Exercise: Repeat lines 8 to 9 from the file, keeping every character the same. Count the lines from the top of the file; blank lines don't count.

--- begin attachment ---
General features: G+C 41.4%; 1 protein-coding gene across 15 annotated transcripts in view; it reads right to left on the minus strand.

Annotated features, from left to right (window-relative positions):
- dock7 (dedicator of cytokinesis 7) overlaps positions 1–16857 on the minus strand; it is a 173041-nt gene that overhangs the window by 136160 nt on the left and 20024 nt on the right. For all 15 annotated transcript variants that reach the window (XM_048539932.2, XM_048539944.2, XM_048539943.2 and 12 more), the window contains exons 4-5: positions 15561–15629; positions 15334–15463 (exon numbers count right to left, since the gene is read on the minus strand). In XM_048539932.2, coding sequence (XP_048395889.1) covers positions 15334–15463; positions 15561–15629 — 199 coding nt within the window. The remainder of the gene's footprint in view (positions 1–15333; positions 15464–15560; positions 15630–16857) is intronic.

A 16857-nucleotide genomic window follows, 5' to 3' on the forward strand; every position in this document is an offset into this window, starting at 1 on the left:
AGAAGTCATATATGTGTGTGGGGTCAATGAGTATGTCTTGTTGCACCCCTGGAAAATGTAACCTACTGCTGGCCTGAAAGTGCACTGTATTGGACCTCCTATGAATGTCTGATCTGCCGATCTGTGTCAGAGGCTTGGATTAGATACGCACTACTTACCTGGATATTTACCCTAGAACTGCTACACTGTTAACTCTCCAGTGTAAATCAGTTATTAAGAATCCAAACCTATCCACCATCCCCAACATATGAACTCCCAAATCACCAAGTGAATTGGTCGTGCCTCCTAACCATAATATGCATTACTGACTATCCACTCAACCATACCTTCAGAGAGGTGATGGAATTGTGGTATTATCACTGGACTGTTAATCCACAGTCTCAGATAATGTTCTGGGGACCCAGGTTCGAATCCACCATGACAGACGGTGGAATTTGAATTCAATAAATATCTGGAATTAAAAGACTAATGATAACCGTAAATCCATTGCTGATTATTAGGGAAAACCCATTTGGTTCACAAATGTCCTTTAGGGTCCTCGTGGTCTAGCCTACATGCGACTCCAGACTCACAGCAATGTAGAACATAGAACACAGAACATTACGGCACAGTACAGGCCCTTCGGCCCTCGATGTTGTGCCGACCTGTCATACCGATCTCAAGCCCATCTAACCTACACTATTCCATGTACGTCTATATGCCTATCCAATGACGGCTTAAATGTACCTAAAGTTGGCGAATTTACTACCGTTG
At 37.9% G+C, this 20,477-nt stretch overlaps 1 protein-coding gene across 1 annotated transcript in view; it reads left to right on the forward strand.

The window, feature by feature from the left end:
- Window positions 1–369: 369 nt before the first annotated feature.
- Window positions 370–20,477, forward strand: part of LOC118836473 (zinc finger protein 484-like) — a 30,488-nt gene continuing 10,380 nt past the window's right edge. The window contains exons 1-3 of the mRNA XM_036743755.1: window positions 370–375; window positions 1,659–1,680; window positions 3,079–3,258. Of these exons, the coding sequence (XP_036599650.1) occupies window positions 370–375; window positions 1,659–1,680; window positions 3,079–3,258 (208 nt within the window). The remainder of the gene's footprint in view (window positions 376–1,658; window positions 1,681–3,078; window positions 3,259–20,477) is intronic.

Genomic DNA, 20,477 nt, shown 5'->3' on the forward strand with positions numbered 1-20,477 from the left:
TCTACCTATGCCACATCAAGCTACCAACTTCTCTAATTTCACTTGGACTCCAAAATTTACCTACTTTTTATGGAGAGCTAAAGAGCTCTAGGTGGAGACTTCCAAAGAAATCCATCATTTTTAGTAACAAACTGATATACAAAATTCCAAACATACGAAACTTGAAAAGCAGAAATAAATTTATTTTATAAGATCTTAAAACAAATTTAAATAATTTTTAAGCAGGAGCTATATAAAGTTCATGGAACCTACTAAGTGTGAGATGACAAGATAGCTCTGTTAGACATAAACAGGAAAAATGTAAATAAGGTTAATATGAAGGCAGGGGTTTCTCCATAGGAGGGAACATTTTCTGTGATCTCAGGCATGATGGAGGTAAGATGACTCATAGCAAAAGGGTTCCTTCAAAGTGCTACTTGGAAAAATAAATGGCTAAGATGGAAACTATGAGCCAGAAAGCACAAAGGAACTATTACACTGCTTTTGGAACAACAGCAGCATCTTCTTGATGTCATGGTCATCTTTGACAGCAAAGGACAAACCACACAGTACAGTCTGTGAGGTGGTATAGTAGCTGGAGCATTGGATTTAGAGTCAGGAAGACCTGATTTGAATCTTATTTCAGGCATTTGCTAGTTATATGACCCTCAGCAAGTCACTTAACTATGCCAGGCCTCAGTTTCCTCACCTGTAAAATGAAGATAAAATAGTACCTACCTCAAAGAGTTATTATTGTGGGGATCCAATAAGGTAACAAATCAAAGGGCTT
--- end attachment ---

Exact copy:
- Window positions 1–369: 369 nt before the first annotated feature.
- Window positions 370–20,477, forward strand: part of LOC118836473 (zinc finger protein 484-like) — a 30,488-nt gene continuing 10,380 nt past the window's right edge. The window contains exons 1-3 of the mRNA XM_036743755.1: window positions 370–375; window positions 1,659–1,680; window positions 3,079–3,258. Of these exons, the coding sequence (XP_036599650.1) occupies window positions 370–375; window positions 1,659–1,680; window positions 3,079–3,258 (208 nt within the window). The remainder of the gene's footprint in view (window positions 376–1,658; window positions 1,681–3,078; window positions 3,259–20,477) is intronic.